This Week: Two stories worth noting – the segregation of DC theatre audiences and what it might tell us… The translation of live theatre to the small screen is more than just filming a show.
- Defining an “Audience?” A report on Washington DC theatre audiences has lots of great news. Of the area’s seven major professional theatres, attendance has increased over ten years and even sales of subscriptions are up. But one finding was a surprise. Eighty-five percent of audiences go to one theatre and only one theatre. So what does this suggest? Perhaps that DC theatre fans are actually fans of specific theatres rather than just the art of theatre. It suggests that their primary relationship is with a particular company rather than the larger art form. Not that they aren’t general fans of theatre, but that art is a personal experience to be experienced locally. Why is this worth emphasizing? Perhaps because the words “arts audience” or “theatre audience” so often get thrown around as though there’s a profile that fits all. In fact, the definition is more specifically defined.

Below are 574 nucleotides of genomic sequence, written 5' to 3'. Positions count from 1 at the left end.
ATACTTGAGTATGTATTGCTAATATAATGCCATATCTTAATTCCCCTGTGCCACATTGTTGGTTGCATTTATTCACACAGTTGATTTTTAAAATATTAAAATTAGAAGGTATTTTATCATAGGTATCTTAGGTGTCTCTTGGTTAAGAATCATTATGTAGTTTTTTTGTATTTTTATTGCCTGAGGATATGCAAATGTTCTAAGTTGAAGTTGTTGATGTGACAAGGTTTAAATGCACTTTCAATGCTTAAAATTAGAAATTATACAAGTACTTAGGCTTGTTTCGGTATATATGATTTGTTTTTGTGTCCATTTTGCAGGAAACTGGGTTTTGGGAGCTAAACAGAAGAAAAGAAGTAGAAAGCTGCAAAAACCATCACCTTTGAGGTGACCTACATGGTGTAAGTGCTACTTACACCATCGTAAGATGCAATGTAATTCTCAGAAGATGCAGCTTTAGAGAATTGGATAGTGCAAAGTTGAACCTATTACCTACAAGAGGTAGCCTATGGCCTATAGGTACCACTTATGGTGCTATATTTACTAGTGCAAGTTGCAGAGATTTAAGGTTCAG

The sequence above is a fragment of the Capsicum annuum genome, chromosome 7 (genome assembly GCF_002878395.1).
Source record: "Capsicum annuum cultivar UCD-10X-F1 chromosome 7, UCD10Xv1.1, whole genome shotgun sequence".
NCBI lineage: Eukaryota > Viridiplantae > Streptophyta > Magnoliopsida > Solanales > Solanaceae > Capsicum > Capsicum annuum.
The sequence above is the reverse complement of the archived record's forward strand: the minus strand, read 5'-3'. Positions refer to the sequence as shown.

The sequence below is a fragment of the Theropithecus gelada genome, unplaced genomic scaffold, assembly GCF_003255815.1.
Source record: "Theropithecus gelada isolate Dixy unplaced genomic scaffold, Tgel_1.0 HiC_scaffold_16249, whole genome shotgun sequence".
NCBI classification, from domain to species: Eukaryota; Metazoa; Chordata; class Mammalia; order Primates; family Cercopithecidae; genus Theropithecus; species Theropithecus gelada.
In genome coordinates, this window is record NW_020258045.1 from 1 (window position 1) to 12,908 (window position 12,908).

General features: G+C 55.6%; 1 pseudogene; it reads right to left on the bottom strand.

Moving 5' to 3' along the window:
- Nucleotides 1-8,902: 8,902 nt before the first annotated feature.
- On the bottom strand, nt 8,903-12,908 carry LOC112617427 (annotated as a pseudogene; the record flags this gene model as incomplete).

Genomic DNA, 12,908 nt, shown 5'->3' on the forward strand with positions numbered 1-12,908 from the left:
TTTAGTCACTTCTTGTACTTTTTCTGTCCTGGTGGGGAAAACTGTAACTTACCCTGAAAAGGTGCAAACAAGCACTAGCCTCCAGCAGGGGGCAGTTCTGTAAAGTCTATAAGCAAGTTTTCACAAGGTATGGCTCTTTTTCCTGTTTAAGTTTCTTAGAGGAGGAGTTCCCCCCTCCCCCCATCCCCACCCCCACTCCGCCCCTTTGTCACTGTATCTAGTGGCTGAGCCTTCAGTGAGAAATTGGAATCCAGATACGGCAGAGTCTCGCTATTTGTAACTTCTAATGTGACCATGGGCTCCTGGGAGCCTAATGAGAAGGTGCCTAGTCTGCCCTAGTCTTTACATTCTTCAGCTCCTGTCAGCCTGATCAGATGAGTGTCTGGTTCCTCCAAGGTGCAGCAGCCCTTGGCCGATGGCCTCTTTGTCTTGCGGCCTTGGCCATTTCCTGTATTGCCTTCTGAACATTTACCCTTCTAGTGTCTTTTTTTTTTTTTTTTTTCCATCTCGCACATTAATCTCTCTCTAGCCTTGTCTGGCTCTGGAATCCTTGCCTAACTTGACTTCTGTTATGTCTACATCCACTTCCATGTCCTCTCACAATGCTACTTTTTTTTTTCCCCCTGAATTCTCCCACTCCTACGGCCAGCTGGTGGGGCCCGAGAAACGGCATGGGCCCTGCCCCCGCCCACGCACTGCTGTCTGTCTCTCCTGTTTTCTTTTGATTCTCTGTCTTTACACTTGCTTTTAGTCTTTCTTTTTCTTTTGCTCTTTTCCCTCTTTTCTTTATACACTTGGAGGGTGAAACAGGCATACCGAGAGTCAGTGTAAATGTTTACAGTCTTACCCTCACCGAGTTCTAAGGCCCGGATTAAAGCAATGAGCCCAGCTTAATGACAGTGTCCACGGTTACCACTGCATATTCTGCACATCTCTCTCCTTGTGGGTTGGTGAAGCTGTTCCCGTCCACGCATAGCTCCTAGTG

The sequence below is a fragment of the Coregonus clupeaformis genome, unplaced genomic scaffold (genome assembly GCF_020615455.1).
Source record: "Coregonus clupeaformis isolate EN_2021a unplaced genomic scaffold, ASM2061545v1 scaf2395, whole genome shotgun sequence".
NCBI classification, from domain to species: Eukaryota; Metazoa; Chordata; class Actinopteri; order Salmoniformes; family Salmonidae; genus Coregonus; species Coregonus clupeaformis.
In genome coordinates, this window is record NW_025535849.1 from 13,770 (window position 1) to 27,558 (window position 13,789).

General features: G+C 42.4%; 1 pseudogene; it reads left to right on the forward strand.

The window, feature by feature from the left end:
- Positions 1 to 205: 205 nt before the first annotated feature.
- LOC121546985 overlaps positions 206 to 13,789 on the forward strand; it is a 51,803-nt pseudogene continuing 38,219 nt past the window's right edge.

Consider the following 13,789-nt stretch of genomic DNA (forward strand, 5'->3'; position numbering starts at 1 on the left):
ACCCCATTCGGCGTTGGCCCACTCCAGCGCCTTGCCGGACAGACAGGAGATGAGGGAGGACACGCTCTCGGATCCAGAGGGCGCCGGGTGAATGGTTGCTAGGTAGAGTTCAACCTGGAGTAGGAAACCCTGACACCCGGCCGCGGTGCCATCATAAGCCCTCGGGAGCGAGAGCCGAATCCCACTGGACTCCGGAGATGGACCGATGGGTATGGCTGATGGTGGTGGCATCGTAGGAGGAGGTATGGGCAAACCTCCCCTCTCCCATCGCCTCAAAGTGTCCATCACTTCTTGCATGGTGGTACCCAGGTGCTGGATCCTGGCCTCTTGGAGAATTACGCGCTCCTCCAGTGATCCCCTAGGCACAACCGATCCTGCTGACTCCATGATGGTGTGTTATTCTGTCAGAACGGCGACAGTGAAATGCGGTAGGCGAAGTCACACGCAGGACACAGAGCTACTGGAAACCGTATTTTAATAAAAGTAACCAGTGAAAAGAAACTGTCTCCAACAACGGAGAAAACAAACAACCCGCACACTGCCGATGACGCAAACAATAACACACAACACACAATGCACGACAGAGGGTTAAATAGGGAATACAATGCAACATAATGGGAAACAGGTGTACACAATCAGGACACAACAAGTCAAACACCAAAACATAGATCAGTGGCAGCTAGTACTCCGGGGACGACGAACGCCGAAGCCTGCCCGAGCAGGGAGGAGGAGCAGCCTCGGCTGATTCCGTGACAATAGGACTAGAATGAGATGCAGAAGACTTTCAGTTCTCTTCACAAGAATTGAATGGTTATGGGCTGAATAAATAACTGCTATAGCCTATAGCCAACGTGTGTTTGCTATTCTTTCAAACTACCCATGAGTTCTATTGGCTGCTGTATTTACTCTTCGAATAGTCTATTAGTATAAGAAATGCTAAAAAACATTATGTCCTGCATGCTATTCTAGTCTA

- Live Theatre On TV? We’ve Learned A Few Things… There have now been seven live TV performances of Broadway musicals, enough to learn what works on the tube and what doesn’t. What’s interesting among the seven lessons suggested here is how much experimenting has been going on. Some of the productions have had live audiences. Some have emphasized social media, trying to be more interactive. Some have been replicas of original stage productions while others have added material. We often talk in the arts about the lack of R&D budgets, but here are the budgets of network TV at work on figuring out translating live theatre into something that will work on a screen.